“Yesterday I was clever, so I wanted to change the world. Today I am wise, so I am changing myself.”
   — Rumi

This month's contributor is Savvinista Laureate in absentia Tori RosenbeckerDid you know that to make one ton of paper towels, 17 trees are cut down and 20,000 gallons of water are consumed? And every day over 3,000 tons of paper towel waste is produced in the US alone.

A great alternative to paper towels is re-usable towels:

  • Cleaning the bathroom? Microfiber towels offer a great alternative to using paper towels for cleaning. These can be purchased at most grocery stores and drug stores, and they won’t leave behind fibers or filth on your bathroom surfaces.
  • Spill something in the kitchen? Keep a small stack of rags in a drawer or under the sink, and grab one whenever you need to clean up a mess.
  • Serving dinner? Use cloth napkins. Classy. Functional. Environmentally friendly.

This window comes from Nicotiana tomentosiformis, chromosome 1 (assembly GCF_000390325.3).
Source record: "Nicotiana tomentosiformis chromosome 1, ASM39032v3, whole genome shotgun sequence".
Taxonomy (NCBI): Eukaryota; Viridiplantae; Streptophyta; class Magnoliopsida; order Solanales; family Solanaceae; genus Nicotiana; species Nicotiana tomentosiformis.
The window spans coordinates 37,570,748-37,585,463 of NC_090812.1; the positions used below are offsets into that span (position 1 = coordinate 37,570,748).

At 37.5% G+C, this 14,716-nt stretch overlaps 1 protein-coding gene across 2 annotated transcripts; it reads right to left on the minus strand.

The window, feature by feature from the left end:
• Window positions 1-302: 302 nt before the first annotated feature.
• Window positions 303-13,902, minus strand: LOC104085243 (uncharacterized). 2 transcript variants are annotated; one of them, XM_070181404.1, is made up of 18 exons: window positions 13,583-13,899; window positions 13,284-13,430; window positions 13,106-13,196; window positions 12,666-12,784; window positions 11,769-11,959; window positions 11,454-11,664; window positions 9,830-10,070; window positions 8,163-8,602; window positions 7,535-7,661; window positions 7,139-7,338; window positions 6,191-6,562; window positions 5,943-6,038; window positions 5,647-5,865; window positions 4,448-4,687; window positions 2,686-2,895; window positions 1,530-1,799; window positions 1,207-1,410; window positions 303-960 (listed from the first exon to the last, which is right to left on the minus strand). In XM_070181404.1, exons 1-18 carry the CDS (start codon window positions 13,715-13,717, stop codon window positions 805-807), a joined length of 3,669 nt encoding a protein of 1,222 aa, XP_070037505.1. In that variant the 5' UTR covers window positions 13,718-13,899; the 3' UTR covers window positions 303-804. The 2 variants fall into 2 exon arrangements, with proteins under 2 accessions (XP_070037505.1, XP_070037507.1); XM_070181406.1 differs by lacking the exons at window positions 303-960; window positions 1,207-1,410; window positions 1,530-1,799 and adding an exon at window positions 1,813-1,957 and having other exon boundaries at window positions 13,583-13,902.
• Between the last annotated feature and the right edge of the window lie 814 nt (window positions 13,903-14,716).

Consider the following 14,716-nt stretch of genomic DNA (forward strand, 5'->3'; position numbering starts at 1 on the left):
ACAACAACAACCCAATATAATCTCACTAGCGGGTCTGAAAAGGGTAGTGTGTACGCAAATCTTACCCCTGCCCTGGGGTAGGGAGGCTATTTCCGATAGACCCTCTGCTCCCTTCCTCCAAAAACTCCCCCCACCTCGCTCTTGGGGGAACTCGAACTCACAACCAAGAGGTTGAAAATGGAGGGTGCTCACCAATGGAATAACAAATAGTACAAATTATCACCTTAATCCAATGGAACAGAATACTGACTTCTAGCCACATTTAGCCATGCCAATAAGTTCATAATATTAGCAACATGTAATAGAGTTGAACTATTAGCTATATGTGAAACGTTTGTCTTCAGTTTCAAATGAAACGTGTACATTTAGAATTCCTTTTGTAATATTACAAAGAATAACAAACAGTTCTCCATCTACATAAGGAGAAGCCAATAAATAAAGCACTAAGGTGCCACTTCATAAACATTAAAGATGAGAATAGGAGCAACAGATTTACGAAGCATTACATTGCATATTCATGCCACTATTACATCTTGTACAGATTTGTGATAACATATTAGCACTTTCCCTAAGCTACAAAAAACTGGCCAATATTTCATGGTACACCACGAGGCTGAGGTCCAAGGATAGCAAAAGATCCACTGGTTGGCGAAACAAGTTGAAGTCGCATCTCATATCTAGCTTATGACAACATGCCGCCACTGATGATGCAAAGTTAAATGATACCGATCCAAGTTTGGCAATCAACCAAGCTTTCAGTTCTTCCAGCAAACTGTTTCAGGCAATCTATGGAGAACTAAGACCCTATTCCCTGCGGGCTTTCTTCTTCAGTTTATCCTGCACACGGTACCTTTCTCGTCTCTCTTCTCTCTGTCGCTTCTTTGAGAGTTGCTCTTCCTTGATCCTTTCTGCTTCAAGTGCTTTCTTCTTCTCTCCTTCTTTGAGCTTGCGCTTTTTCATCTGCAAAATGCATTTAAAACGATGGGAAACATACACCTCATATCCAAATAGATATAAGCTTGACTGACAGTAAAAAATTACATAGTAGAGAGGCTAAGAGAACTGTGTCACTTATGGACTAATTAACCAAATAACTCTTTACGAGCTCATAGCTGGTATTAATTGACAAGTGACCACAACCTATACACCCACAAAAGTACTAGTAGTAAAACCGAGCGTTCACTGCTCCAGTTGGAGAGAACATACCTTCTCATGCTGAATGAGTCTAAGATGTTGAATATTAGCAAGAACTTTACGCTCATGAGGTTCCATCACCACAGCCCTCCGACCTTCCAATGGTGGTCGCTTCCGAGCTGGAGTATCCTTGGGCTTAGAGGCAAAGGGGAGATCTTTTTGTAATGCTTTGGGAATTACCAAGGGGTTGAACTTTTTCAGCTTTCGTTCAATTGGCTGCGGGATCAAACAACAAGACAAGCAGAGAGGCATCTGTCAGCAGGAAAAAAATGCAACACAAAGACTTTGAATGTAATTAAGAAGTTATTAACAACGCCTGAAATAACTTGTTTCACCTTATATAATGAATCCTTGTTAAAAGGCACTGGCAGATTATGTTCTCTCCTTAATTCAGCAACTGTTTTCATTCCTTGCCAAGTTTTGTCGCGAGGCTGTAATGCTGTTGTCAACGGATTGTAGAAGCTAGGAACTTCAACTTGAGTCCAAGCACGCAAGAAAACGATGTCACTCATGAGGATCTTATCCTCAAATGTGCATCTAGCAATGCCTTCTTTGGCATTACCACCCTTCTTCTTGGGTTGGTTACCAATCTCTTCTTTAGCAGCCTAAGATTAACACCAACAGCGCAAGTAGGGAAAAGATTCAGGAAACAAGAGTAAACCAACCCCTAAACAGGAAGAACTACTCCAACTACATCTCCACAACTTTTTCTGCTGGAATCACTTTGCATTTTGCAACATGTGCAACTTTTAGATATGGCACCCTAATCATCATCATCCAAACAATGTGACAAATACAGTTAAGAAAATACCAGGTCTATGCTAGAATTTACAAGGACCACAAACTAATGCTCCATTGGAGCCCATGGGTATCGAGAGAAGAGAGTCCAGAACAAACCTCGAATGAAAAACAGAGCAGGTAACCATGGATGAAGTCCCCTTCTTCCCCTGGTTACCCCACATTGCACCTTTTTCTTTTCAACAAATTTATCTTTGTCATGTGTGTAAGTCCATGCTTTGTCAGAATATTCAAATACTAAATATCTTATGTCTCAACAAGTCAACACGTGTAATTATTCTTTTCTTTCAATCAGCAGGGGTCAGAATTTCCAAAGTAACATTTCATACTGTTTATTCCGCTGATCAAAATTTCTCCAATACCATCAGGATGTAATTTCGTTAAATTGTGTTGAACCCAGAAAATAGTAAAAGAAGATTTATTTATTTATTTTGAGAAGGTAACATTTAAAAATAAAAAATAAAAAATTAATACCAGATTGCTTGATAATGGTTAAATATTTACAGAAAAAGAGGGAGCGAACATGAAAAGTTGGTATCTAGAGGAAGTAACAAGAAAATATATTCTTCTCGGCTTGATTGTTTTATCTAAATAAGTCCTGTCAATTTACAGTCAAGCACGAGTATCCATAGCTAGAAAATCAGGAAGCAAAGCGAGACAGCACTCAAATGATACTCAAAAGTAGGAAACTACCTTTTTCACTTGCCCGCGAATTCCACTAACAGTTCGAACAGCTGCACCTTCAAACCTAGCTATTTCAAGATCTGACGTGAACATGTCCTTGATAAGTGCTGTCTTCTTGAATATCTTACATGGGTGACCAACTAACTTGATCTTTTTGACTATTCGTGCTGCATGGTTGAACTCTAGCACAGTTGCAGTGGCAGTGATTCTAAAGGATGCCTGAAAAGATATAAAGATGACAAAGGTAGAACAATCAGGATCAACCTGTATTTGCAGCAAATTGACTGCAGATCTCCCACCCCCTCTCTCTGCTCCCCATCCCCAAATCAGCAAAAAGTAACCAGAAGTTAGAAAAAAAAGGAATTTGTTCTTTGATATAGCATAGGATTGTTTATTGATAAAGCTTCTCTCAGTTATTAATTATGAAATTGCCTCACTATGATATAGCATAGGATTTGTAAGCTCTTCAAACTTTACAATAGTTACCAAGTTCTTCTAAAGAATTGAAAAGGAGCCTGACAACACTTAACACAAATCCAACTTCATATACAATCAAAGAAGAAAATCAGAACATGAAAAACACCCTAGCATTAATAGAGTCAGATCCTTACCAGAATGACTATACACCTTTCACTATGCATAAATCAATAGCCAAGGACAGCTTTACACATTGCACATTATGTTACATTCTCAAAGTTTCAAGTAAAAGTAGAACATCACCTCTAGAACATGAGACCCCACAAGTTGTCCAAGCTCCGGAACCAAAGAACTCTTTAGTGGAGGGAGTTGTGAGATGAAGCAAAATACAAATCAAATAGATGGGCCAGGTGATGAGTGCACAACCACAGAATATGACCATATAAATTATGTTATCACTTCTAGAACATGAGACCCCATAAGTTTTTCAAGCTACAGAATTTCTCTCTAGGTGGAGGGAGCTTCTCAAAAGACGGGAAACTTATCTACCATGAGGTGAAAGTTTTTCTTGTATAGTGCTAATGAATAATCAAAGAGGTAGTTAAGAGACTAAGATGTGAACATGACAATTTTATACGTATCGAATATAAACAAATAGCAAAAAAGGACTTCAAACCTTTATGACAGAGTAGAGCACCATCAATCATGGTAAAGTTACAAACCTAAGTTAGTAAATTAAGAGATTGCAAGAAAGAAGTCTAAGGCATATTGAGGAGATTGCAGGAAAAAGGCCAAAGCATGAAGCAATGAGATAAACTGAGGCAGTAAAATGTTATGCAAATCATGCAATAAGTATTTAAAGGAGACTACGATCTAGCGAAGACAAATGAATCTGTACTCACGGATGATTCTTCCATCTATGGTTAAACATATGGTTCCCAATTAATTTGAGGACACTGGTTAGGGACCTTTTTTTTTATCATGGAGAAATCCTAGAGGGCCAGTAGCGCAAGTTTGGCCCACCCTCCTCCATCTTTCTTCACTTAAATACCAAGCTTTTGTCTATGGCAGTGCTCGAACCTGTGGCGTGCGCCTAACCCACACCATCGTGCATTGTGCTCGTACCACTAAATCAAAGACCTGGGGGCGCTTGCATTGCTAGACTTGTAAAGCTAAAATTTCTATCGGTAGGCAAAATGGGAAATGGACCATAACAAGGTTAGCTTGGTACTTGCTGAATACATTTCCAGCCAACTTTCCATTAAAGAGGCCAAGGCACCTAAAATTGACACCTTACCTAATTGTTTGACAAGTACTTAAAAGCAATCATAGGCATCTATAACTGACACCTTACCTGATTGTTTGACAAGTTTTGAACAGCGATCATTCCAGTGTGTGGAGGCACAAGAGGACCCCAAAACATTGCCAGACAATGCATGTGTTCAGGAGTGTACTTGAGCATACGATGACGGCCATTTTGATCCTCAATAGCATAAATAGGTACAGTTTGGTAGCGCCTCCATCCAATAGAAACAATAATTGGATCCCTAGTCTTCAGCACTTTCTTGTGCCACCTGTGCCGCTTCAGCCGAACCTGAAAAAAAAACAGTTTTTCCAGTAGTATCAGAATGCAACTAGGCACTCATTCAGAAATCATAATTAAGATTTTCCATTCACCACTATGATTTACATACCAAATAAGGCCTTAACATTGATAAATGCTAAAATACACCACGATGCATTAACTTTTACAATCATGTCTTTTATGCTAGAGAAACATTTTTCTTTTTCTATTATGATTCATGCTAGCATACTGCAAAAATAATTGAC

• Out and about or at work? Bring a handkerchief or a People Towel with you. Did you know that in Japan there are no paper towels or hand dryers in most public restrooms? Everyone carries a small hand towel with them.

Keep in mind – while reusables sound more environmentally friendly than single-use items, that is not always the case. It is important to consider the energy and water that go into manufacturing an item as well as the life and the end of life of the product. To improve the environmental “friendliness” of towels, wash full loads in an energy efficient washing machine and line dry.

If everyone incorporated a few changes to their home and work routine, we could drastically reduce our dependency on disposable paper towels. Be the change.

Did you know that to make one ton of paper towels, 17 trees are cut down and 20,000 gallons of water are consumed?

Jul 132015